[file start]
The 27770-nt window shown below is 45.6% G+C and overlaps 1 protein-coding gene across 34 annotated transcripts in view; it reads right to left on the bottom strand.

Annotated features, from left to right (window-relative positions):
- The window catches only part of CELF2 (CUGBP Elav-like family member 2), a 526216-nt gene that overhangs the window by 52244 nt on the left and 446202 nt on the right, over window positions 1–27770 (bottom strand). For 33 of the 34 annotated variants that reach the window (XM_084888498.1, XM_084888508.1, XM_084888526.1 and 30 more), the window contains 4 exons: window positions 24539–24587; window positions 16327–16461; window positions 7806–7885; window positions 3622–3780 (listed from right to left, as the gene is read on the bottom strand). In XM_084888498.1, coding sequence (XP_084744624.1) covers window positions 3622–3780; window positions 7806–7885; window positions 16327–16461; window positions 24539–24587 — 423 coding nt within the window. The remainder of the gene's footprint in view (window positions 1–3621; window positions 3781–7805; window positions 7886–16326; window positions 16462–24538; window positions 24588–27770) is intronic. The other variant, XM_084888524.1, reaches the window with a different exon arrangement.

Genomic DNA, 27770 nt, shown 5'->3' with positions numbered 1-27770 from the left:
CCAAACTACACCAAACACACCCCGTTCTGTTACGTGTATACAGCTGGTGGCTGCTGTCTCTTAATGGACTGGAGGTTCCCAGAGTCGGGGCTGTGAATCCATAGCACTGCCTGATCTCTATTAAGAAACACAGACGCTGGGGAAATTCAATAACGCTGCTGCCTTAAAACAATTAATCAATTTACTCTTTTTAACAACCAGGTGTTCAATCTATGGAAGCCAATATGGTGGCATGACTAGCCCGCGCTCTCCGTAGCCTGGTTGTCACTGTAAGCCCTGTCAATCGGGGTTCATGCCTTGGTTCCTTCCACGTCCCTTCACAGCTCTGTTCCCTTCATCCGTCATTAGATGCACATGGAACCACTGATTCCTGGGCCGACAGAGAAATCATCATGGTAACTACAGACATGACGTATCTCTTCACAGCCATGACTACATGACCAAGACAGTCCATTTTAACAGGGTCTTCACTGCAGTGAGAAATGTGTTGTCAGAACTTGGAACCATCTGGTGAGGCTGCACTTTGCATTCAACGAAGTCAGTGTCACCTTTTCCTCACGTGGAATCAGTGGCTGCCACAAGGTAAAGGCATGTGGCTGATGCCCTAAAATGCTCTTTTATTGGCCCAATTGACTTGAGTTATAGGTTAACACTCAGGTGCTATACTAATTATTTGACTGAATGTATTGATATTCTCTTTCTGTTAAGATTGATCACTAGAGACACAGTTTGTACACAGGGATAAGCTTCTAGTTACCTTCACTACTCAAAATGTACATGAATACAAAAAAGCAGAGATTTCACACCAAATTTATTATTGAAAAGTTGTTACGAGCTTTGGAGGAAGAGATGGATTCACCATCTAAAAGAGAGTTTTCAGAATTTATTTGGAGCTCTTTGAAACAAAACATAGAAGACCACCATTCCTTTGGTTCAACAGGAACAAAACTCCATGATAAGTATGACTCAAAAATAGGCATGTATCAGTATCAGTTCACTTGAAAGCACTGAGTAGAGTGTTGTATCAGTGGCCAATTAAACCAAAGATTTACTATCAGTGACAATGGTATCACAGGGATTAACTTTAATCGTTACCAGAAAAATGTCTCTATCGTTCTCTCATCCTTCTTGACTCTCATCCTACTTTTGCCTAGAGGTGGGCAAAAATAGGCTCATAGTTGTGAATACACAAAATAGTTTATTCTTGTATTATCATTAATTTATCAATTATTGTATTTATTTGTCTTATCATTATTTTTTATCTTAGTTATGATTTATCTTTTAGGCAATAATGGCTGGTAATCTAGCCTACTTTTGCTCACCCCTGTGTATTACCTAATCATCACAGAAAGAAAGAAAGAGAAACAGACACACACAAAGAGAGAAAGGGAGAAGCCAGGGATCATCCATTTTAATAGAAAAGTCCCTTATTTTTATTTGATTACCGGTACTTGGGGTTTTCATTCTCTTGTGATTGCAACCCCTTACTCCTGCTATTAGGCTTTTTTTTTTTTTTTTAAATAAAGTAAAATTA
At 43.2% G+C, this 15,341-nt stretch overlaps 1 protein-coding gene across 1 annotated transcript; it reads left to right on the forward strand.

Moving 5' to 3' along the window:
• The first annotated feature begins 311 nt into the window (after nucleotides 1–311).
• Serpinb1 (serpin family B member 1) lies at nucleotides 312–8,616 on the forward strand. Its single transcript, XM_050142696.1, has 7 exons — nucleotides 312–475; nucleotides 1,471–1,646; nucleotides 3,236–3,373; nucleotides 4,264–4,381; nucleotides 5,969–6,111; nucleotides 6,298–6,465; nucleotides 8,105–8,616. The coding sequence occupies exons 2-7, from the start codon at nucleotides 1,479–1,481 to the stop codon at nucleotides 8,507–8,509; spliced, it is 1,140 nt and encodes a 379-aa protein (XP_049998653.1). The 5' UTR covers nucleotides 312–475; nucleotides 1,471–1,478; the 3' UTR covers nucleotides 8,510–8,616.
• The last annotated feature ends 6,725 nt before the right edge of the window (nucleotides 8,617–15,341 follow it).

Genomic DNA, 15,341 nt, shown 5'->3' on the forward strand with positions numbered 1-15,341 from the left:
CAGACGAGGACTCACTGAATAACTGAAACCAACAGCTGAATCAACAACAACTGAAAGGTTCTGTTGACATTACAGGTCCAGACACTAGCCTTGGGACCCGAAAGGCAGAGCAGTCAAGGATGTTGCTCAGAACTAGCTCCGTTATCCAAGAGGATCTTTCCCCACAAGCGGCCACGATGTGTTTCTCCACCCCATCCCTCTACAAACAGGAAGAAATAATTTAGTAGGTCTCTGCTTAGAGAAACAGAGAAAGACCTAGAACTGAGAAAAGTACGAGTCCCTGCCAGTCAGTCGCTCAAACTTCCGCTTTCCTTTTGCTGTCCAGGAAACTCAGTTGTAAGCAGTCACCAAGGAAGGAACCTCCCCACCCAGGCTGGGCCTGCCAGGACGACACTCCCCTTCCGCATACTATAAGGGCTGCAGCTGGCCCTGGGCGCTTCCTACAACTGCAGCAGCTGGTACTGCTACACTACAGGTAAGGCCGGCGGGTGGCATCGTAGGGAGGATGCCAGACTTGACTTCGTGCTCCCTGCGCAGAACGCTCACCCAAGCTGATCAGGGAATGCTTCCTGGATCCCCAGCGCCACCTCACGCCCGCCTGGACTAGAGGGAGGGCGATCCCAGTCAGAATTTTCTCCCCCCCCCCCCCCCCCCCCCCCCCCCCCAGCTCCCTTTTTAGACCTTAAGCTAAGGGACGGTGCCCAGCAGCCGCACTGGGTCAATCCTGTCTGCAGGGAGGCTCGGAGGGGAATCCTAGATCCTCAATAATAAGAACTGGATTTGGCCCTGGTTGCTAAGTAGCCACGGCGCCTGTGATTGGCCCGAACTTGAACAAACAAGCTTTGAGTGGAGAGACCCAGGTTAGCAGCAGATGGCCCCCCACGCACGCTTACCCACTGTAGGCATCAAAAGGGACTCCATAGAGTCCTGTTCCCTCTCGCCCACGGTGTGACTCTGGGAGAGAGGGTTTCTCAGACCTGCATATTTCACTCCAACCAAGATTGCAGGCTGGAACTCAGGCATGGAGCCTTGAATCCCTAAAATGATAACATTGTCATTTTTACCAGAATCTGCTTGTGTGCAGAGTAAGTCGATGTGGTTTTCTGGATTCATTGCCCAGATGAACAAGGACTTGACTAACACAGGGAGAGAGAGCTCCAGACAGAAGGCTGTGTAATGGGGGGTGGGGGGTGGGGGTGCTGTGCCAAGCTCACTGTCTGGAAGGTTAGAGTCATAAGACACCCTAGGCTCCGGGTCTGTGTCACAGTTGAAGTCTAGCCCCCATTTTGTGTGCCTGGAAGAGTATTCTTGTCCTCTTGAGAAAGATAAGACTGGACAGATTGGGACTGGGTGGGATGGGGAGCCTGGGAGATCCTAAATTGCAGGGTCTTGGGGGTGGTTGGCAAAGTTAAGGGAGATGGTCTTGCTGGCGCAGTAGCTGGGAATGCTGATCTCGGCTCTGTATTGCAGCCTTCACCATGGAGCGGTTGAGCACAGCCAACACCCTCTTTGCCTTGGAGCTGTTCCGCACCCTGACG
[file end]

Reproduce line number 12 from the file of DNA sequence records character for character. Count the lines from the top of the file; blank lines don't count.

CAGACGAGGACTCACTGAATAACTGAAACCAACAGCTGAATCAACAACAACTGAAAGGTTCTGTTGACATTACAGGTCCAGACACTAGCCTTGGGACCCGAAAGGCAGAGCAGTCAAGGATGTTGCTCAGAACTAGCTCCGTTATCCAAGAGGATCTTTCCCCACAAGCGGCCACGATGTGTTTCTCCACCCCATCCCTCTACAAACAGGAAGAAATAATTTAGTAGGTCTCTGCTTAGAGAAACAGAGAAAGACCTAGAACTGAGAAAAGTACGAGTCCCTGCCAGTCAGTCGCTCAAACTTCCGCTTTCCTTTTGCTGTCCAGGAAACTCAGTTGTAAGCAGTCACCAAGGAAGGAACCTCCCCACCCAGGCTGGGCCTGCCAGGACGACACTCCCCTTCCGCATACTATAAGGGCTGCAGCTGGCCCTGGGCGCTTCCTACAACTGCAGCAGCTGGTACTGCTACACTACAGGTAAGGCCGGCGGGTGGCATCGTAGGGAGGATGCCAGACTTGACTTCGTGCTCCCTGCGCAGAACGCTCACCCAAGCTGATCAGGGAATGCTTCCTGGATCCCCAGCGCCACCTCACGCCCGCCTGGACTAGAGGGAGGGCGATCCCAGTCAGAATTTTCTCCCCCCCCCCCCCCCCCCCCCCCCCCCCCAGCTCCCTTTTTAGACCTTAAGCTAAGGGACGGTGCCCAGCAGCCGCACTGGGTCAATCCTGTCTGCAGGGAGGCTCGGAGGGGAATCCTAGATCCTCAATAATAAGAACTGGATTTGGCCCTGGTTGCTAAGTAGCCACGGCGCCTGTGATTGGCCCGAACTTGAACAAACAAGCTTTGAGTGGAGAGACCCAGGTTAGCAGCAGATGGCCCCCCACGCACGCTTACCCACTGTAGGCATCAAAAGGGACTCCATAGAGTCCTGTTCCCTCTCGCCCACGGTGTGACTCTGGGAGAGAGGGTTTCTCAGACCTGCATATTTCACTCCAACCAAGATTGCAGGCTGGAACTCAGGCATGGAGCCTTGAATCCCTAAAATGATAACATTGTCATTTTTACCAGAATCTGCTTGTGTGCAGAGTAAGTCGATGTGGTTTTCTGGATTCATTGCCCAGATGAACAAGGACTTGACTAACACAGGGAGAGAGAGCTCCAGACAGAAGGCTGTGTAATGGGGGGTGGGGGGTGGGGGTGCTGTGCCAAGCTCACTGTCTGGAAGGTTAGAGTCATAAGACACCCTAGGCTCCGGGTCTGTGTCACAGTTGAAGTCTAGCCCCCATTTTGTGTGCCTGGAAGAGTATTCTTGTCCTCTTGAGAAAGATAAGACTGGACAGATTGGGACTGGGTGGGATGGGGAGCCTGGGAGATCCTAAATTGCAGGGTCTTGGGGGTGGTTGGCAAAGTTAAGGGAGATGGTCTTGCTGGCGCAGTAGCTGGGAATGCTGATCTCGGCTCTGTATTGCAGCCTTCACCATGGAGCGGTTGAGCACAGCCAACACCCTCTTTGCCTTGGAGCTGTTCCGCACCCTGACG